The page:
The 19-year-old man charged with fatally stabbing Dennis Lane allegedly told investigators that his girlfriend had instructed him to kill her father and his fiancee, specifying the number of times each was to be stabbed in the throat — 10 for him and 15 for her.
In a conversation at school hours before the Ellicott City blogger and businessman was killed, Jason Anthony Bulmer said, 14-year-old Morgan Lane Arnold told him "I don't know what I'll do if you don't do it tonight," according to charging documents released Monday.
Bulmer sent her a picture of a kitchen carving knife before he entered through a sliding glass door that she had left unlocked, police said. "Arnold gave a reply that indicated to Bulmer that this knife was satisfactory," Det. Donald Guevara wrote in the court papers.
The documents offer the first indication that Denise Geiger also was targeted in the attack early Friday on Lane, which shocked local residents and those who knew Lane and his daughter. Arnold and Bulmer are both charged with murder, and made their first court appearances Monday. Both will continue to be held without bail.
According to court records, Arnold had a rationale for killing Lane and Geiger. "I have my reasons and I'll tell you later," she allegedly told Bulmer, who relayed the conversation to investigators asking about the difference between the number of times each victim was to be stabbed. Afterward, Arnold promised the pair would run away to California, Bulmer allegedly told police.
But Geiger survived, and the charges don't indicate she was harmed. She called police from the Ellicott City home she owned with Lane and reported her fiancee was struggling with Bulmer. By the time police arrived, according to the documents, Lane was dead in one upstairs room, Bulmer and Arnold were in another, and Bulmer's hands and clothes were bloodied.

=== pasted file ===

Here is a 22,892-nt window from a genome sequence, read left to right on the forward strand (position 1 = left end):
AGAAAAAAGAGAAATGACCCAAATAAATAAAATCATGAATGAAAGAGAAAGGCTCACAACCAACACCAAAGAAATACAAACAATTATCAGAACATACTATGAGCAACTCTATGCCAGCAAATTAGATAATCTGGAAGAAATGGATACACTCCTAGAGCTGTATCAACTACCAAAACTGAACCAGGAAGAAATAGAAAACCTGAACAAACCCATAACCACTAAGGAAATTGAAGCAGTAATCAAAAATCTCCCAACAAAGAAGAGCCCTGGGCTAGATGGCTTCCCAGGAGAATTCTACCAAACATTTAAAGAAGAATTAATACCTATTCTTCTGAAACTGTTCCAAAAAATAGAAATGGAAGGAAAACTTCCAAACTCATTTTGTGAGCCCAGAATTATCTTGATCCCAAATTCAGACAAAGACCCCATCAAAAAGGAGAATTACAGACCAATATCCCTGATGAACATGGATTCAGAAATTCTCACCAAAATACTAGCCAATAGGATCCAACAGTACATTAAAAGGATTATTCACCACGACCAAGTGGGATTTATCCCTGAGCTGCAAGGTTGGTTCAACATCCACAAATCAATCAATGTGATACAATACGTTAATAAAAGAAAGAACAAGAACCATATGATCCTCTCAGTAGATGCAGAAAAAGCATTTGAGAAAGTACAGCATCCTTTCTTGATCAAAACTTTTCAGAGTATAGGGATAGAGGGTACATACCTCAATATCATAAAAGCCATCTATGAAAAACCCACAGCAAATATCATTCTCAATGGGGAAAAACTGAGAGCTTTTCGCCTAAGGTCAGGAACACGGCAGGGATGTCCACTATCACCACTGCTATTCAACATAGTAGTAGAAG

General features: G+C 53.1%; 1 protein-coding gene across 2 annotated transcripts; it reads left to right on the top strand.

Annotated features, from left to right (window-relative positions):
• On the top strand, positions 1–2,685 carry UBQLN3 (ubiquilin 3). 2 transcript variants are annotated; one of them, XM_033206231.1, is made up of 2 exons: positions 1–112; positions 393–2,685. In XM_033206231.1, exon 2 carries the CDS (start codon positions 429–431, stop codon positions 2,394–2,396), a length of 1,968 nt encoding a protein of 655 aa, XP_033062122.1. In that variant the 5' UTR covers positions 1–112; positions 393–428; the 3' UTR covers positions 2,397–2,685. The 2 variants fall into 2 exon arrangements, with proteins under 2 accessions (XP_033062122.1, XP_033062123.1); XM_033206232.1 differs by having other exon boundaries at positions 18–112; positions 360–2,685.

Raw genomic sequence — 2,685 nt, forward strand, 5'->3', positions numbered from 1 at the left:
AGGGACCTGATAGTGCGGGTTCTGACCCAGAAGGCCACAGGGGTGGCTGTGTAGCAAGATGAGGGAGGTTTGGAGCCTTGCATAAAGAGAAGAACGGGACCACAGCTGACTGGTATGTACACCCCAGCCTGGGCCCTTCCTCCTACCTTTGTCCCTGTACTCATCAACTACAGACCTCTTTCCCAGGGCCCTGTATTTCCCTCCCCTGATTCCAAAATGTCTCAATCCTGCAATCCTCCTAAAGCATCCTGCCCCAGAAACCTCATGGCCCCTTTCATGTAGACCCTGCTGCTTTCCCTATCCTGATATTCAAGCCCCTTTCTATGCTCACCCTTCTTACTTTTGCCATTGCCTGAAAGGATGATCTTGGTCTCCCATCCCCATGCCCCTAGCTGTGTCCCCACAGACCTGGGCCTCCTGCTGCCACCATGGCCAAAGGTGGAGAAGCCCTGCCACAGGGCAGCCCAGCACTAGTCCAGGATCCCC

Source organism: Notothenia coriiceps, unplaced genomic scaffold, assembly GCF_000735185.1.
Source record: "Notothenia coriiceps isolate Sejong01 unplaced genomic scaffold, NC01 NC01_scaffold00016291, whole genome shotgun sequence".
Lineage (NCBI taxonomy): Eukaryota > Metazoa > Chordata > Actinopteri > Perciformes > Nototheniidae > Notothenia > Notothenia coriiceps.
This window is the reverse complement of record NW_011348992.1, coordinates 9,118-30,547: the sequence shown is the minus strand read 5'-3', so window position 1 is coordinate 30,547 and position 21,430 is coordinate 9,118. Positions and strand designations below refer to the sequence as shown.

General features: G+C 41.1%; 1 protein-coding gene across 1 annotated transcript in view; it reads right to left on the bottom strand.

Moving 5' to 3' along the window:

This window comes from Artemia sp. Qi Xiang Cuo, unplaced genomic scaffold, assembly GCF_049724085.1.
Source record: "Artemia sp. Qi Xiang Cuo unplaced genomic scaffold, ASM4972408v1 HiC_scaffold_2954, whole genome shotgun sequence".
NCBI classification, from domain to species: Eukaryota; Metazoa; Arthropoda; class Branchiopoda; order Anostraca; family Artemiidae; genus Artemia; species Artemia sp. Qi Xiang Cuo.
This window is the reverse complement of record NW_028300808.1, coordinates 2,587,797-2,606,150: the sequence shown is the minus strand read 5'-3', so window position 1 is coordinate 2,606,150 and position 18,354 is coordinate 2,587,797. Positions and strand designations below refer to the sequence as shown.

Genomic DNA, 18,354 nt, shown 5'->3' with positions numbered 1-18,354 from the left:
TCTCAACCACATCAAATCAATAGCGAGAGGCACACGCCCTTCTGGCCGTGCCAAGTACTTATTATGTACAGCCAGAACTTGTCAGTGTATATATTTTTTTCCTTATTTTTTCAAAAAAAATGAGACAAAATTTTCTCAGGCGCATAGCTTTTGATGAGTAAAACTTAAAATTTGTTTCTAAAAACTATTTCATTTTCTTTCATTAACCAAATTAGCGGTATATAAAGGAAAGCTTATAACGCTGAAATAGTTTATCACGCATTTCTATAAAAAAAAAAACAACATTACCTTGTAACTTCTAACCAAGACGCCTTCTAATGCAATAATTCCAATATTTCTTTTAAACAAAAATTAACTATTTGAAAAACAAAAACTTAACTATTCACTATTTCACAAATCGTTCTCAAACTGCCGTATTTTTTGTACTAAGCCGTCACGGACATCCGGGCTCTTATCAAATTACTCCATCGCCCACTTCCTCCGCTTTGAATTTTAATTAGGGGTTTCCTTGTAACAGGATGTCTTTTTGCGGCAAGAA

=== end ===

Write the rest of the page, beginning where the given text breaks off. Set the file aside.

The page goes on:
The charging documents refer to a string of communications between the two students in the days and hours before the killing of Lane, a prominent community member in Howard County.
Police said Bulmer gave them an account of the plot after he was arrested and waived his right to remain silent. Even before being transported to police headquarters, Bulmer told police at the home that he had killed Lane and that Arnold had told him to do it, according to the documents.
Bulmer also told police the plot had been unfolding for months, but "communications concerning the murder became more frequent within the past several weeks," the detective wrote.
In one of the more chilling allegations in the documents, police said Arnold told Bulmer there weren't any sharp knives at her home.
The two Mount Hebron High School students appeared separately in court Monday via video link from the Howard County Detention Center.
Arnold will remain in custody after her public defender waived her right for a bail review hearing. She appeared in a yellow jumpsuit and spoke little. Asked her name by the judge, she replied, "Morgan." Her face reddened as the hearing went on, her arms shackled and folded in front of her.
Arnold's mother, Cindi Arnold, was in the front row of the courtroom but declined to speak to reporters. A public defender assigned to Morgan Arnold's case could not be reached.
In a previous statement, Cindi Arnold described her daughter as a "special-needs child." Arnold is scheduled to have a preliminary hearing in the case May 24.
Bulmer, who appeared in a sleeveless blue smock that revealed a large tattoo on his right biceps, was denied bail by District Judge Mary Reese. A prosecutor described him as a danger to the community, himself and witnesses in the case.
Bulmer's public defender described him as a sophomore in high school who lives with his mother and has few financial resources. His attorney also said he had moved to Maryland four years ago.
Gary Bulmer, Jason's father, who lives in Plymouth, Mich., and is divorced from the teenager's mother, described his son in an interview as a gentle young man who had trouble with schoolwork but with whom he has a good relationship.